How To Get iPhone Assistive Touch On Your Android Phone

Given the usefulness of AssistiveTouch on iOS, it's a wonder that Google's not implemented a similar solution in Android. As Google suggests, Android lets you control your device in a variety of ways such as virtual buttons, gestures, voice commands, external hardware buttons, screen-readers, virtual magnification buttons, and gestures through accessibility settings. But users' access to these features depends largely on the version of Android they have loaded on their device, and — at first glance — there doesn't seem to be a function quite so elegant as AssistiveTouch on the platform.

For some users, it's just as important to have access to these features as it is to have a high-end set of cameras or a display with a high refresh rate. If you've been using iOS for an extended period of time and have gotten used to using the AssistiveTouch button, you'll likely be looking for an alternative if you've switched to Android. 

Why get the iPhone's AssistiveTouch on Android?

There are many ways to get around Android's interface using gestures and physical buttons, but nothing really compares to Apple's AssistiveTouch button for its simplicity and reliability. The AssistiveTouch feature allows you to control and navigate your device using a floating virtual button that can be customized in a variety of ways (via Apple). This can be useful for users with broken physical home buttons, as it can act as a substitute that easily lets you access multiple menus with just a couple of taps.

This feature also helps those having trouble navigating smartphones with larger displays, or users who often utilize single-hand usage, as the button can be dragged and moved to any section of an iPhone's screen. Finally, AssistiveTouch can consolidate a series of button presses into one convenient virtual touch key capable of functioning in most iOS versions, even older ones. Needless to say, Android could definitely use something as seamless and efficient as the iPhone's AssistiveTouch to make interface navigation as user-friendly as possible.

While it's possible to bring AssistiveTouch functionality to Android, it's not something that can be done with a stock device. Fortunately, there are various third-party alternatives that can help circumvent that dilemma.

An alternative app called Assistive Touch

While the iPhone's AssistiveTouch can't be found naively on the Android operating system, there are apps that can give provide a similar experience. The process itself isn't too complex, but it does require some familiarity with the feature, as it does take a lot of inspiration from the link mentioned above. First of all, download and install an app called "Assistive Touch for Android" from the Google Play Store

  1. Tapping on the app for the first time leads to your Android settings menu for "Display over other apps," where you'll need to tap Assistive Touch and toggle "allowed."
  2. A virtual button will appear, tap this button and you'll be brought to your settings screen for "Modify system settings" which you'll also want to toggle to "allow."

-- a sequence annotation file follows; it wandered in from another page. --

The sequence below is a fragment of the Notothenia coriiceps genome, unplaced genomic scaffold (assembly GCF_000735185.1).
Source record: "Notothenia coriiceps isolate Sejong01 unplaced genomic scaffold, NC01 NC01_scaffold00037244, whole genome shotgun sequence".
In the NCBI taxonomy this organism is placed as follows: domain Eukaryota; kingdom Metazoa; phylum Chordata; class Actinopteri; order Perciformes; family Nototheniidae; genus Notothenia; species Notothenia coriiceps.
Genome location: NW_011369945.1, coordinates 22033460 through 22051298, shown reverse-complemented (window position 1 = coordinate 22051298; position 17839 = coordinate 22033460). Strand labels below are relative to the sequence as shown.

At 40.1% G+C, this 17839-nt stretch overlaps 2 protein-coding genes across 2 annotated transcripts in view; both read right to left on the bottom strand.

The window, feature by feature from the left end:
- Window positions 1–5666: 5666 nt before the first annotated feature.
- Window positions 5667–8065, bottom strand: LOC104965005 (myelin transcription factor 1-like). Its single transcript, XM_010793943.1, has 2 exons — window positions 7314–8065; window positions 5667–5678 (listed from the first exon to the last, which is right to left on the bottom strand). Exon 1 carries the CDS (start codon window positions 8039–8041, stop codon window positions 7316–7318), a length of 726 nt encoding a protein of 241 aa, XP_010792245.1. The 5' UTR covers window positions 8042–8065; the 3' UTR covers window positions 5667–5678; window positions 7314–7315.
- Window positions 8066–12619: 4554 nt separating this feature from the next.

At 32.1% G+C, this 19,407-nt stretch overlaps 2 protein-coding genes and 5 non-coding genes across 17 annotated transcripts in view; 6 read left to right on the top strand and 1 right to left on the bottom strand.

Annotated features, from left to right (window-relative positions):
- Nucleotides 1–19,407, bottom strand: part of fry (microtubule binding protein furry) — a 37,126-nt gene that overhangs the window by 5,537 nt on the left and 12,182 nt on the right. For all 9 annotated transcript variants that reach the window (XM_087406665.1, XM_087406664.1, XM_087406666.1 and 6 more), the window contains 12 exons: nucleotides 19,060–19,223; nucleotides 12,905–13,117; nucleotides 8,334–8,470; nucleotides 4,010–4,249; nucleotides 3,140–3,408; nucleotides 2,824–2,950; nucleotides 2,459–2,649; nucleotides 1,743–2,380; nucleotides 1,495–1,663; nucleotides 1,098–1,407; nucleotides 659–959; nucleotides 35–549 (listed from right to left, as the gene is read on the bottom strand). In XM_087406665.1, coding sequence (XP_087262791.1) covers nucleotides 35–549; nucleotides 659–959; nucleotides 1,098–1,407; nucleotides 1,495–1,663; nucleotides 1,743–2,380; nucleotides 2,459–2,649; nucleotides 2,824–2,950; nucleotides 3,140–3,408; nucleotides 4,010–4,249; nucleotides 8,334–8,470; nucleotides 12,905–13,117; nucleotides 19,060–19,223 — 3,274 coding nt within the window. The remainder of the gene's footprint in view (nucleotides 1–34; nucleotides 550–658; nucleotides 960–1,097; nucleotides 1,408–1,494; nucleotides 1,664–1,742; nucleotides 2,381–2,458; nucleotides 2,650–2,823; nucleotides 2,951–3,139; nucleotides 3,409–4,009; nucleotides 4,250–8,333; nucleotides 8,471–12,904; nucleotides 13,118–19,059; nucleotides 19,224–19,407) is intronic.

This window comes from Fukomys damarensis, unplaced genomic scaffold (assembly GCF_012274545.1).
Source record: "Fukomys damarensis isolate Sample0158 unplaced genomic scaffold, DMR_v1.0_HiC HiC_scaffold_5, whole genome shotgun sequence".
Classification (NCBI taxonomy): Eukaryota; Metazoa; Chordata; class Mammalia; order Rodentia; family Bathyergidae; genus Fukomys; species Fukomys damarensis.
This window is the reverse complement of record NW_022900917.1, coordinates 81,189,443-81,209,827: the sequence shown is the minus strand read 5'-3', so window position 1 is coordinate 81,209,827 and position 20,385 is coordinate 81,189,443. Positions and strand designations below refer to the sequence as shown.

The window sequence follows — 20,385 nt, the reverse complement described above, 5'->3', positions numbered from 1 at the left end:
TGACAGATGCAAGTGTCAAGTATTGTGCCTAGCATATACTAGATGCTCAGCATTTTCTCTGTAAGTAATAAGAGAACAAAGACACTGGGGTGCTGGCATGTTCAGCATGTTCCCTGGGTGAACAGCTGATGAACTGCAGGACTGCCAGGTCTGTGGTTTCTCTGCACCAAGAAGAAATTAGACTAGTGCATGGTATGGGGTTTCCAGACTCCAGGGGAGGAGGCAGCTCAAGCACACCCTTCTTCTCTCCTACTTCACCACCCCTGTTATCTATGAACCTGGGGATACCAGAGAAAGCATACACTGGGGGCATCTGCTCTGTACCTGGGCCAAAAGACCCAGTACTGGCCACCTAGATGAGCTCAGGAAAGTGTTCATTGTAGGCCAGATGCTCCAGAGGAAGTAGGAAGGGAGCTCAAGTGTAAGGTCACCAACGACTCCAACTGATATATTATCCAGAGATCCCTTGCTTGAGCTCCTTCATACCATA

3. Tap the virtual button again to show a quick menu similar to iOS' AssistiveTouch feature.
  4. To change the quick menu buttons, tap on "Custom Menu" from the app's home screen.
  5. Tap on any of the square boxes to change functions or add more buttons to the quick menu.
  6. To customize it to perform simpler functions, open the Assistive Touch app, then tap on "Setting."
  7. From here, tap on "Single-Tap," "Double-Tap," and "Long Press" options to set the specific actions to your desired function.
  8. To move its position, tap and drag the floating virtual button to your desired screen corner.
  9. To switch between enabling and disabling the button, simply tap on the "Assistive Touch" toggle from the app home screen.

Or just use Android's Accessibility Menu

There is a feature inside Android that's quite similar to AssistiveTouch. In Google's mobile operating system, the feature is called Accessibility Menu, and it is relatively simple to find and activate. You will need an Android device that's running at least Android 12, or this feature will not likely be present. To activate the Accessibility Menu feature in Android, use the following steps:

  1. Open Settings by tapping on the gear icon on your app tray.
  2. Select the "Accessibility" option.
  3. From here, tap on either "Accessibility Menu" for Pixel users, or "Advanced Settings" for other Android 12-based smartphones.
  4. Tap on the "Accessibility Menu" or "Accessibility Button" toggle found here.
  5. Select the "Floating Button" or "Floating over other apps" option under the "Location" section.
  6. Allow app permissions if asked.
  7. Once active, simply tap the floating virtual button to open Accessibility Menu shortcuts.

If you wish to move the position of the button, simply touch and hold, drag and drop the Accessibility Button to your desired area. You can also drag the button to the edge of your screen to decrease its size, or change its transparency by dragging the slider from the "Accessibility Button" sub-menu.